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Metaverse Fashion Week: The hits and misses

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Decentraland’s Metaverse Fashion Week received far more industry attention than any digital fashion event before it.

Its arrival was timely — peak hype even, as the metaverse and NFTs move into popular lexicon. Virtual real estate platform Decentraland jumped at the opportunity to recruit fashion brands and fans to its blockchain-based platform for the four-day event. The verdict so far? Mixed and possibly premature, but in terms of excitement and eyeballs, a success, according to brands and metaverse consultants.

“It is just the beginning. We need to take one step at a time,” says Giovanna Graziosi Casimiro, the head of Metaverse Fashion Week (MVFW). As browsers and computers become more powerful, she adds, the quality will improve and more closely resemble the results that the fashion community often expects. Overall, Casimiro says, feedback from participating brands is that they are happy with the result; organisers are already planning to take what they learned from the first iteration and apply it to the next event, which is slated to take place a year from now.

The series of fashion-focused events, which ended Sunday, attracted a wide variety of brands and creatives, including Etro, Dundas, Dolce & Gabbana and Estée Lauder. Still, some notable players in the metaverse, including Gucci and Ralph Lauren, did not participate. The entire experience was blockchain-based, created on land sold as NFTs and digital fashion bought and worn as NFTs.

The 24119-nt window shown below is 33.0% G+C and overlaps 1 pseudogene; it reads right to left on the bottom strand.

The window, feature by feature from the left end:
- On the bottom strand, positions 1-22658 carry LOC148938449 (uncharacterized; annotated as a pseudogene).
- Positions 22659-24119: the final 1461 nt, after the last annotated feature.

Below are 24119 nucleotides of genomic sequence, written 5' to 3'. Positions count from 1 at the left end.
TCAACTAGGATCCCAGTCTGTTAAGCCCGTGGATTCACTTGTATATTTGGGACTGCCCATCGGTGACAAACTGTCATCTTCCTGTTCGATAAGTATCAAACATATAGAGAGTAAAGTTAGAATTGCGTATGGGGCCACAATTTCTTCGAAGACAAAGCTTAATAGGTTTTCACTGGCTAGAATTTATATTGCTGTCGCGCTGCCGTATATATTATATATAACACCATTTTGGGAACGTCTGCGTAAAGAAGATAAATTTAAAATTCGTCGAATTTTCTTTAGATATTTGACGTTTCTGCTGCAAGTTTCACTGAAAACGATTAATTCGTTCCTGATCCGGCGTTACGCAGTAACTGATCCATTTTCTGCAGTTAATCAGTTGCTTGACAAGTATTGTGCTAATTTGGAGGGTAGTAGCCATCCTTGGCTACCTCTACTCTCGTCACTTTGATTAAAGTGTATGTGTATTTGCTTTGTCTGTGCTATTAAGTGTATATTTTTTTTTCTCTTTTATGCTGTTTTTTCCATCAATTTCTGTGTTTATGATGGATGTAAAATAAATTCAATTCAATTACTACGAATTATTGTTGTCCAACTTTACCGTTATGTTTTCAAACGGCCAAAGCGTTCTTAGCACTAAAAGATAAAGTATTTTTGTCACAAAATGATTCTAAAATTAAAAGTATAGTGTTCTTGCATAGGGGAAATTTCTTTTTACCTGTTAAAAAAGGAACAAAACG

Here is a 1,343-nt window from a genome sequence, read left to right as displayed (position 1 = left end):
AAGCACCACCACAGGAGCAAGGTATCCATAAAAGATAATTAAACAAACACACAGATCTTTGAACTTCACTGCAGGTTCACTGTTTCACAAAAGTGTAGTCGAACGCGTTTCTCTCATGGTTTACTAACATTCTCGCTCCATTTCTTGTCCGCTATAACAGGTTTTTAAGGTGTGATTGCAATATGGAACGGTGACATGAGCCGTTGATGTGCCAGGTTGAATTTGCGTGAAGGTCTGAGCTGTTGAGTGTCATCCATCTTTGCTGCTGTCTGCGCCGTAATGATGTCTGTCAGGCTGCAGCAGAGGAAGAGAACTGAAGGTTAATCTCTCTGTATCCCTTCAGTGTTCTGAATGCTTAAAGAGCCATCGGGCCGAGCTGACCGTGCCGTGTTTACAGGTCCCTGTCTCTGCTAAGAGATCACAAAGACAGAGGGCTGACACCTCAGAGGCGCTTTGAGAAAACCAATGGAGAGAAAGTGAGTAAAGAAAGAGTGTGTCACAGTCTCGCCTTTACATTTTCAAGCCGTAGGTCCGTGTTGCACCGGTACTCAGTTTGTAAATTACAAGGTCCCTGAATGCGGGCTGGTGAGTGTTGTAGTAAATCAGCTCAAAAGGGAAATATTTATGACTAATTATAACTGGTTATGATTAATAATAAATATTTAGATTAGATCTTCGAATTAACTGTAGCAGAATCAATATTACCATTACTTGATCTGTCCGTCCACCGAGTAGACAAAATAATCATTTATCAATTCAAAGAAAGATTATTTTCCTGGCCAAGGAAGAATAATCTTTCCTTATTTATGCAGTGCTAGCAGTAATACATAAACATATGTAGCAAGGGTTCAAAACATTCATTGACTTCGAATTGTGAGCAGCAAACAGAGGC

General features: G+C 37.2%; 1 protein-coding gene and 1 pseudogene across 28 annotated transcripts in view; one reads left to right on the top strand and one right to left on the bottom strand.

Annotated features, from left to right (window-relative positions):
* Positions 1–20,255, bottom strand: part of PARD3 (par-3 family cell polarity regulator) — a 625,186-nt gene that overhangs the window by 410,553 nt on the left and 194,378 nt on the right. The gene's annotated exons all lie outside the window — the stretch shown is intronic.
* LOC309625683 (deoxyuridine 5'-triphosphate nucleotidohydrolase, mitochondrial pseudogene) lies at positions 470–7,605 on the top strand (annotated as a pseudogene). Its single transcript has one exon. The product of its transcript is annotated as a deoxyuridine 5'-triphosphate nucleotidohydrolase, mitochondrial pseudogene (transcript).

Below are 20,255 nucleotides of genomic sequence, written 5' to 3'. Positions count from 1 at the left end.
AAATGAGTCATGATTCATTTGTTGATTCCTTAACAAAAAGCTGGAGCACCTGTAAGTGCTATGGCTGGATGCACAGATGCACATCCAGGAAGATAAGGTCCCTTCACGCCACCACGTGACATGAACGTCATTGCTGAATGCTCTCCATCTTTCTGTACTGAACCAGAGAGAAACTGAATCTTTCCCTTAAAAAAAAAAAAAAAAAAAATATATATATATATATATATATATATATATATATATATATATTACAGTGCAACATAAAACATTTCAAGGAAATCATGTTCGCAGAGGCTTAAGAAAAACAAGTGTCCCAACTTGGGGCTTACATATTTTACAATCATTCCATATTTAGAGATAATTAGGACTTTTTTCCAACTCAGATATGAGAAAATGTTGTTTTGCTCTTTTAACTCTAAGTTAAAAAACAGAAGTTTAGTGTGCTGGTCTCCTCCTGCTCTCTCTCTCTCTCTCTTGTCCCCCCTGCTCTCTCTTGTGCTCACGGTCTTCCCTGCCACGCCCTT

For some, especially those who have been developing digital fashion for years, it was too soon to broadcast a blockchain-based fashion event and too late to position this as the best that digital fashion technology can do, based on other examples of high-profile projects. On LinkedIn, the digital fashion community traded notes: “The user experience might need to improve just a tad to facilitate mass adoption,” wrote Anne-Christine Polet, who is leading PVH Corp’s 3D design capabilities. “The future looks like the past,” commented Kerry Murphy, co-founder of digital fashion house The Fabricant, which created the first NFT dress ever sold. But, he added, while the user experience is “from the ’90s”, development is speeding up and will be better next year.

According to feedback from other attendees, the graphics were rudimentary compared to previous digital fashion events, such as the Fabric of Reality show in 2020 or Gucci’s Roblox garden in 2021, and the experience was often compromised by glitches, including massive delays or events turning into black screens of code, that made it challenging at times to experience planned events. It was also hard to visualise turnout, as when Decentraland gets crowded, it automatically places visitors in multiple different realms.